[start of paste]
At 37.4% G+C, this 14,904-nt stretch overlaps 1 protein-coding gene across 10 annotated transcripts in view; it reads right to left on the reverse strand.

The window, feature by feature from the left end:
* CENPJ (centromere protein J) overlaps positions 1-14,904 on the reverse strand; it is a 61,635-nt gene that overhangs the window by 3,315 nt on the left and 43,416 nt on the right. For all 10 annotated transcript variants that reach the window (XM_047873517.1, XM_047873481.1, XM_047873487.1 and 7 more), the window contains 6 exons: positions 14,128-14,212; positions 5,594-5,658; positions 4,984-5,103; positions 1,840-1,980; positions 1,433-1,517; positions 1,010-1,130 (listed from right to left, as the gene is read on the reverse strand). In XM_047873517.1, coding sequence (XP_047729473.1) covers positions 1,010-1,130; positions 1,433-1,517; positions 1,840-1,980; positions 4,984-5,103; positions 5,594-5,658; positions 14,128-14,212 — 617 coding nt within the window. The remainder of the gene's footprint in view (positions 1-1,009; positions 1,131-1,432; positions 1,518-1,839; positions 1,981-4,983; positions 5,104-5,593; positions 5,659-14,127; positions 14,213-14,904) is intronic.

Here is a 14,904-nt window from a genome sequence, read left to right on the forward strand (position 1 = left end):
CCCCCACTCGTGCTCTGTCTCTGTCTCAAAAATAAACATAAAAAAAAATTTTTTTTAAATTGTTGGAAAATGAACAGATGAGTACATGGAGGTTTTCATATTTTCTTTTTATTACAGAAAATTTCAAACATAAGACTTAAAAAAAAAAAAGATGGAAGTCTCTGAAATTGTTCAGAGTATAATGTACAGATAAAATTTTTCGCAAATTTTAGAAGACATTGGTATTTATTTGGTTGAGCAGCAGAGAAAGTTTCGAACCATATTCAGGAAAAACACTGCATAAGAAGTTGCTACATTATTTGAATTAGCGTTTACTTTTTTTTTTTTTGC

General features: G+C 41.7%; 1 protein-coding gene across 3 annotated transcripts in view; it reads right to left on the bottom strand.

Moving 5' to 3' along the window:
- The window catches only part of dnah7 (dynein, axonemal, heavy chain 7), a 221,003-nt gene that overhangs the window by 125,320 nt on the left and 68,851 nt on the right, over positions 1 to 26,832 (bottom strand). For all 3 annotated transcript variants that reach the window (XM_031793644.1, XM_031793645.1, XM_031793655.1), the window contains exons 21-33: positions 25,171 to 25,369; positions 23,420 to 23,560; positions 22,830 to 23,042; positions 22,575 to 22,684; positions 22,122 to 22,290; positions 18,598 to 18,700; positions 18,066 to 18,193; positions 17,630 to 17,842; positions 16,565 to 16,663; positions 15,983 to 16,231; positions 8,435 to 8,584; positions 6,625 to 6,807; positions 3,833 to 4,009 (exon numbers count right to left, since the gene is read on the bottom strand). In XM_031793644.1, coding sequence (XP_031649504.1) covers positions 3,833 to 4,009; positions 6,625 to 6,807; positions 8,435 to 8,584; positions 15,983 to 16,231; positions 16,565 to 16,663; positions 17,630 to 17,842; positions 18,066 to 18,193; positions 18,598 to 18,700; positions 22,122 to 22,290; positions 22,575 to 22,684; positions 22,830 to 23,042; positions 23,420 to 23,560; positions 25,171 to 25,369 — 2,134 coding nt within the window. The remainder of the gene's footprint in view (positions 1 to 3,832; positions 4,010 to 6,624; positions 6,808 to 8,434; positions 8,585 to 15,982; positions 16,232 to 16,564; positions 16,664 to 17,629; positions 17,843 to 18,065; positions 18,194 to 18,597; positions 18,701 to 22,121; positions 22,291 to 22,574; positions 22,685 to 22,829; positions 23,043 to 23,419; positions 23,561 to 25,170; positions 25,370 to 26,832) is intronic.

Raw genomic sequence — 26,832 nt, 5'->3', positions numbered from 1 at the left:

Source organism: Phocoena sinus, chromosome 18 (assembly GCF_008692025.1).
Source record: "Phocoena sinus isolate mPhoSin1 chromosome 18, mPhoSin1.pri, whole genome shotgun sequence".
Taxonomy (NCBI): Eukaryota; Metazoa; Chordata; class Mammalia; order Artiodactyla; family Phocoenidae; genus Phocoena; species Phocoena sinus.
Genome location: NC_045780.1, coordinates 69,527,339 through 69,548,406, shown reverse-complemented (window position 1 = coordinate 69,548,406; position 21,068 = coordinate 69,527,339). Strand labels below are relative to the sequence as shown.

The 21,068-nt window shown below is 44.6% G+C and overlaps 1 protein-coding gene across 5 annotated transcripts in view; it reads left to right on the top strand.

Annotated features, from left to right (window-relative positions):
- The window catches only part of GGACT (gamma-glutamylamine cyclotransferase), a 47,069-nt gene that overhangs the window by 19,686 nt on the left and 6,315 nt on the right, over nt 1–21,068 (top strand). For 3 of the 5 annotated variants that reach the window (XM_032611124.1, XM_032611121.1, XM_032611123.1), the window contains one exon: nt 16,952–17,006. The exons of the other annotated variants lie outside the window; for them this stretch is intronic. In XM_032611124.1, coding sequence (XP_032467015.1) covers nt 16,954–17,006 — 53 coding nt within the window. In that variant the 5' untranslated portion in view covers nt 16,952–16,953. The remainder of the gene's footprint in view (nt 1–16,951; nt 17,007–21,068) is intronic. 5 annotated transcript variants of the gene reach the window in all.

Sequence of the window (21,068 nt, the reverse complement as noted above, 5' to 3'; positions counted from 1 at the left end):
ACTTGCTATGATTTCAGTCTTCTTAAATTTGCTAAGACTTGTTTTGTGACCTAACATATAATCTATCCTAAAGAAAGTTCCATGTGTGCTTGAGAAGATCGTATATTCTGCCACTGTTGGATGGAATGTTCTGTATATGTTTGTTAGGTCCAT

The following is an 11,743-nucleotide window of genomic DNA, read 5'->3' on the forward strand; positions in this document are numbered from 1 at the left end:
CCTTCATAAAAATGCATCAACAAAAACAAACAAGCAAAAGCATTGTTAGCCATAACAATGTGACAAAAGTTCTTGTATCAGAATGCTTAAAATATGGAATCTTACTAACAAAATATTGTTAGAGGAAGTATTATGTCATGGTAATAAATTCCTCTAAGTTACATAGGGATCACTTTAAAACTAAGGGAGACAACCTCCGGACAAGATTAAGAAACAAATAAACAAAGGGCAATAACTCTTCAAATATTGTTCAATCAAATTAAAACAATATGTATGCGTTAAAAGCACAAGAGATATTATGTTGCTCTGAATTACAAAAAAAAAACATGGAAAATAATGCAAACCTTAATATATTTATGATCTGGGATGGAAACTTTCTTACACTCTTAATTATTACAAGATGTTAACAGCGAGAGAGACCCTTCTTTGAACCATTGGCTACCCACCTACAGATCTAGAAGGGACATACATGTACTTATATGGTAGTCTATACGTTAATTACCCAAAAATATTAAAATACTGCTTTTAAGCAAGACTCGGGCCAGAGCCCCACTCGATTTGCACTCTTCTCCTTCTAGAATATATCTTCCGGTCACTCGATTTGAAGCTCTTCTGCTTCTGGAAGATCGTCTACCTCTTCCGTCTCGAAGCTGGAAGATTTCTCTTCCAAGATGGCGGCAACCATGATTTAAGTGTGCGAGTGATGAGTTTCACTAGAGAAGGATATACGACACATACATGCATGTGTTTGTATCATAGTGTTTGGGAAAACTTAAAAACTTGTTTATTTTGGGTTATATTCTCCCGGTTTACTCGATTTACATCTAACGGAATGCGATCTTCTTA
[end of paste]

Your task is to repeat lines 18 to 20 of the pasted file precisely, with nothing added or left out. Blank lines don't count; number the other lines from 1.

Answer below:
ACTTGCTATGATTTCAGTCTTCTTAAATTTGCTAAGACTTGTTTTGTGACCTAACATATAATCTATCCTAAAGAAAGTTCCATGTGTGCTTGAGAAGATCGTATATTCTGCCACTGTTGGATGGAATGTTCTGTATATGTTTGTTAGGTCCAT

The following is an 11,743-nucleotide window of genomic DNA, read 5'->3' on the forward strand; positions in this document are numbered from 1 at the left end:
CCTTCATAAAAATGCATCAACAAAAACAAACAAGCAAAAGCATTGTTAGCCATAACAATGTGACAAAAGTTCTTGTATCAGAATGCTTAAAATATGGAATCTTACTAACAAAATATTGTTAGAGGAAGTATTATGTCATGGTAATAAATTCCTCTAAGTTACATAGGGATCACTTTAAAACTAAGGGAGACAACCTCCGGACAAGATTAAGAAACAAATAAACAAAGGGCAATAACTCTTCAAATATTGTTCAATCAAATTAAAACAATATGTATGCGTTAAAAGCACAAGAGATATTATGTTGCTCTGAATTACAAAAAAAAAACATGGAAAATAATGCAAACCTTAATATATTTATGATCTGGGATGGAAACTTTCTTACACTCTTAATTATTACAAGATGTTAACAGCGAGAGAGACCCTTCTTTGAACCATTGGCTACCCACCTACAGATCTAGAAGGGACATACATGTACTTATATGGTAGTCTATACGTTAATTACCCAAAAATATTAAAATACTGCTTTTAAGCAAGACTCGGGCCAGAGCCCCACTCGATTTGCACTCTTCTCCTTCTAGAATATATCTTCCGGTCACTCGATTTGAAGCTCTTCTGCTTCTGGAAGATCGTCTACCTCTTCCGTCTCGAAGCTGGAAGATTTCTCTTCCAAGATGGCGGCAACCATGATTTAAGTGTGCGAGTGATGAGTTTCACTAGAGAAGGATATACGACACATACATGCATGTGTTTGTATCATAGTGTTTGGGAAAACTTAAAAACTTGTTTATTTTGGGTTATATTCTCCCGGTTTACTCGATTTACATCTAACGGAATGCGATCTTCTTA